Scientists Hold Back Time For a Second on June 30
Scientists are planning to hold back time held back for a second on June 30. They are doing this to compensate for the Earth's slow rotation. Nasa

Scientists held back time for a second on June 30 in order to compensate for earth's slow rotation.

Scientists have found that earth is taking a longer time to complete one day or technically a solar day. So they decided to add an extra second or leap second to compensate for the earth's slow rotation.

"The solar day is gradually getting longer because earth's rotation is slowing down ever so slightly," said Daniel MacMillan, scientist at the Nasa's Goddard Space Flight Center in Greenbelt, in a statement.

Usually our clock would move from 23:59:59 to 00:00:00, but on June 30 the clock moved from 23:59:59 to 23:59:60, and then to 00:00:00. This means most of the clocks would be turned off for one second.

Earth time is usually measured by using atomic clocks that derive their time from the vibration of the atom.

International Atomic Time is calculated by the International Bureau of Weights and Measures (BIPM) from the readings of more than 200 atomic clocks located in metrology institutes and observatories in more than 30 countries around the world. Even though it gives accurate measurement, atomic clocks do not calculate earth's slow rotation.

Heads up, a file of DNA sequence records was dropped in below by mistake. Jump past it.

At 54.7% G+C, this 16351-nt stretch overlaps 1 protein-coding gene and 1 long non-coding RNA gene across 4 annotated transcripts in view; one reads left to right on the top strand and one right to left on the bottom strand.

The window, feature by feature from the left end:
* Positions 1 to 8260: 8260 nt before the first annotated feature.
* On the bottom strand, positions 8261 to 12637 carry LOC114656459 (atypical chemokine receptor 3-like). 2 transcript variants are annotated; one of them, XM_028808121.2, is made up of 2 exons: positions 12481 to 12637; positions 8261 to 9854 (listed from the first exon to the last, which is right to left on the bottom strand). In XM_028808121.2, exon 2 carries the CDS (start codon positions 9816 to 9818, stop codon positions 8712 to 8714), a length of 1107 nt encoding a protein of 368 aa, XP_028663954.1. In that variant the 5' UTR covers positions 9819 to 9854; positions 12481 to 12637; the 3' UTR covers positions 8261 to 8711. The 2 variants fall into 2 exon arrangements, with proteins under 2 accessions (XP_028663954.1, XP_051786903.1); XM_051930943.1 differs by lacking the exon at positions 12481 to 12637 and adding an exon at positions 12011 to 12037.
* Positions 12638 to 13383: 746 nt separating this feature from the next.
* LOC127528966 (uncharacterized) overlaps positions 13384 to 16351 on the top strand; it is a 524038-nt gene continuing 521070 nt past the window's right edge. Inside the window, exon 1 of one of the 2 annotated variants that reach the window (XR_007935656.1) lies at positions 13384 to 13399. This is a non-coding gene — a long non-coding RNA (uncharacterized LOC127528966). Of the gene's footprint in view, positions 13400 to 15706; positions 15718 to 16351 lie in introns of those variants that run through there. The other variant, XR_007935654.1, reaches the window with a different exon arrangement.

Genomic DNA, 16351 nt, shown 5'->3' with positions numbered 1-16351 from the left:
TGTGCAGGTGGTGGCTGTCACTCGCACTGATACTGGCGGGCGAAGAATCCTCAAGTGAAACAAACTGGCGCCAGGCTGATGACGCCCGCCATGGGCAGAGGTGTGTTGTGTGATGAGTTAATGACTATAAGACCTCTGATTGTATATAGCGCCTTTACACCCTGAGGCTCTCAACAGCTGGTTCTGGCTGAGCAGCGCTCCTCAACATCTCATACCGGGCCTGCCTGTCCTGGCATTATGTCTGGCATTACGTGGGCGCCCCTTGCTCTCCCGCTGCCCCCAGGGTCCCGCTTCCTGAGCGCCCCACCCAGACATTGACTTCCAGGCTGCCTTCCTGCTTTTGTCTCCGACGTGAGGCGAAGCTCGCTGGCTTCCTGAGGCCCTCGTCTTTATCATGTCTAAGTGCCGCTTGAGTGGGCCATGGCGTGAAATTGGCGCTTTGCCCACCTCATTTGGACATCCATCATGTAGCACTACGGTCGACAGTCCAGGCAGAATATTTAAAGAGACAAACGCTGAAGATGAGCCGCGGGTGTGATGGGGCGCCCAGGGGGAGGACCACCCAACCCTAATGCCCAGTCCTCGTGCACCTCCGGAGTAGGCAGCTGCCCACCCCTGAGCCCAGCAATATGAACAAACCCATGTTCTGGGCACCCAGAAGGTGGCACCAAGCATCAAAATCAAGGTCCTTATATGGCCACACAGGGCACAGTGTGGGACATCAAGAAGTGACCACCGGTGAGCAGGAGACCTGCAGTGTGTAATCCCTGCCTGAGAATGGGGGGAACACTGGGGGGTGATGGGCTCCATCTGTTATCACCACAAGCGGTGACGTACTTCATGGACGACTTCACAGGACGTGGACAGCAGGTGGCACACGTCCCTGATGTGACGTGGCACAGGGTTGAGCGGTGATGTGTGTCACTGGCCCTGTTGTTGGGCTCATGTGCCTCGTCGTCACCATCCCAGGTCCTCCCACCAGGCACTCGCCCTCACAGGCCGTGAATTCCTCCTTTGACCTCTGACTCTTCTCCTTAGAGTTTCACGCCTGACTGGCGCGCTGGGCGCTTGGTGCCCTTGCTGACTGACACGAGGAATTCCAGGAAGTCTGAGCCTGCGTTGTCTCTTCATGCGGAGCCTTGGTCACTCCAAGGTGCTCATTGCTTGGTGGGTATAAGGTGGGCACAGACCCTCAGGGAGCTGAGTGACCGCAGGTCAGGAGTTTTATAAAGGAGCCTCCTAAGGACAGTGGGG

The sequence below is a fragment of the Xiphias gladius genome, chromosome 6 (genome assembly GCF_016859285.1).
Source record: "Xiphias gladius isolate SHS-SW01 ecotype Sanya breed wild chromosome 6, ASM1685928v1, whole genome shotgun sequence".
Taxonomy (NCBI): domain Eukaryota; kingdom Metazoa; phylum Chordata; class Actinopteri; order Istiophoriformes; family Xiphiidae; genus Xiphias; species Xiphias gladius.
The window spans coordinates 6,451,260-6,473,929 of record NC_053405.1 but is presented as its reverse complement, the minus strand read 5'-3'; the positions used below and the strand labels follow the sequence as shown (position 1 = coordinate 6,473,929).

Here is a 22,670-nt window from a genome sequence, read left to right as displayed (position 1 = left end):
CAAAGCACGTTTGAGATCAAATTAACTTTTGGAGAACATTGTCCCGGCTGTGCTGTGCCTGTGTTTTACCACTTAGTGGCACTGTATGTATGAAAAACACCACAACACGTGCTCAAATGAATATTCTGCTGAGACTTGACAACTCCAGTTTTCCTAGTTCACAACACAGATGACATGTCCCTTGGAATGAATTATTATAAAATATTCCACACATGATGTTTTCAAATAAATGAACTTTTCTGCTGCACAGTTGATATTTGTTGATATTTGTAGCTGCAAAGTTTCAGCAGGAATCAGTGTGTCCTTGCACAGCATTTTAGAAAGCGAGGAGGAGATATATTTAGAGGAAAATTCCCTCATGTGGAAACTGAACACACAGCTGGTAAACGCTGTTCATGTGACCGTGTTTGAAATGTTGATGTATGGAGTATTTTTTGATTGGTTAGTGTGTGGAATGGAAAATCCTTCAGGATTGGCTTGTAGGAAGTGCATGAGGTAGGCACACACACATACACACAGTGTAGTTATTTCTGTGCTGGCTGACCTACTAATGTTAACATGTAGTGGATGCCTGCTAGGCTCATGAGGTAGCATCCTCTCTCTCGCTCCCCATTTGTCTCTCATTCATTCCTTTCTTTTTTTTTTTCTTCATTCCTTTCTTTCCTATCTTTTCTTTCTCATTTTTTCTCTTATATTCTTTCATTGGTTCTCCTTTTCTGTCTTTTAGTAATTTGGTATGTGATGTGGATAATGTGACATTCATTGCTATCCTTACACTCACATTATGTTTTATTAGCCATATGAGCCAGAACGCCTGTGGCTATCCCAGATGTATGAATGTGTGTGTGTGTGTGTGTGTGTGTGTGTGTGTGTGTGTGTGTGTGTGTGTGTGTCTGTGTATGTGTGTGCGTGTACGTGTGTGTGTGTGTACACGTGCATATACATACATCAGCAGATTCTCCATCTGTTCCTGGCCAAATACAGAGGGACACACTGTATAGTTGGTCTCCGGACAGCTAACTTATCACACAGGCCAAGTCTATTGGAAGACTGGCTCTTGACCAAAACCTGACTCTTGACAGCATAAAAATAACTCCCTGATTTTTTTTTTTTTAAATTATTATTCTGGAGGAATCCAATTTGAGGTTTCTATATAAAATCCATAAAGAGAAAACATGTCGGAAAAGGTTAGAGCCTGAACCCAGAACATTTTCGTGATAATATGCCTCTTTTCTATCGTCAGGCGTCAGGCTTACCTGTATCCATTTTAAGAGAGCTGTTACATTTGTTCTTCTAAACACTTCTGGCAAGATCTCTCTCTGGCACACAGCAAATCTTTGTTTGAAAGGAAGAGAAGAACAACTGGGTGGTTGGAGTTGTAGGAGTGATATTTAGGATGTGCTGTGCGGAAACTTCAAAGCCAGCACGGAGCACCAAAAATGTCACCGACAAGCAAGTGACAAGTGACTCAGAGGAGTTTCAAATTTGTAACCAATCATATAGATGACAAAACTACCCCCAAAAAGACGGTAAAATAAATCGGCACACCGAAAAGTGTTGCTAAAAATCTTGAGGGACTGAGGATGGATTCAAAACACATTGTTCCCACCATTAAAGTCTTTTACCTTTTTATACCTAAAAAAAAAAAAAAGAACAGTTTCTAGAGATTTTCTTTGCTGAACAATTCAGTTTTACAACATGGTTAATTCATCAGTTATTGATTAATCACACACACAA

The earth's rotation is slowing down overall because of tidal forces between earth and the moon. Roughly every 100 years, the day gets about 1.4 milliseconds, or 1.4 thousandths of a second, longer. Even though it sounds quite less, if we add up that small discrepancy every day for years and years, it can make a very big difference indeed.

"At the time of the dinosaurs, earth completed one rotation in about 23 hours," said MacMillan. "In the year 1820, a rotation took exactly 24 hours, or 86,400 standard seconds. Since 1820, the mean solar day has increased by about 2.5 milliseconds."

To calculate the slow rotation and to find the exact time, scientists have been using an extremely precise technique called Very Long Baseline Interferometry (VLBI).

VLBI is a type of astronomical interferometry used in radio astronomy. It allows observations of an object that are made simultaneously by many telescopes to be combined from different locations, according to a Wikipedia report.

The data retrieved from the VLBI is compared with the atomic clock data. This shows scientists exactly how many milliseconds were lagging behind and allows them to add an extra second to compensate for earth's slow rotation.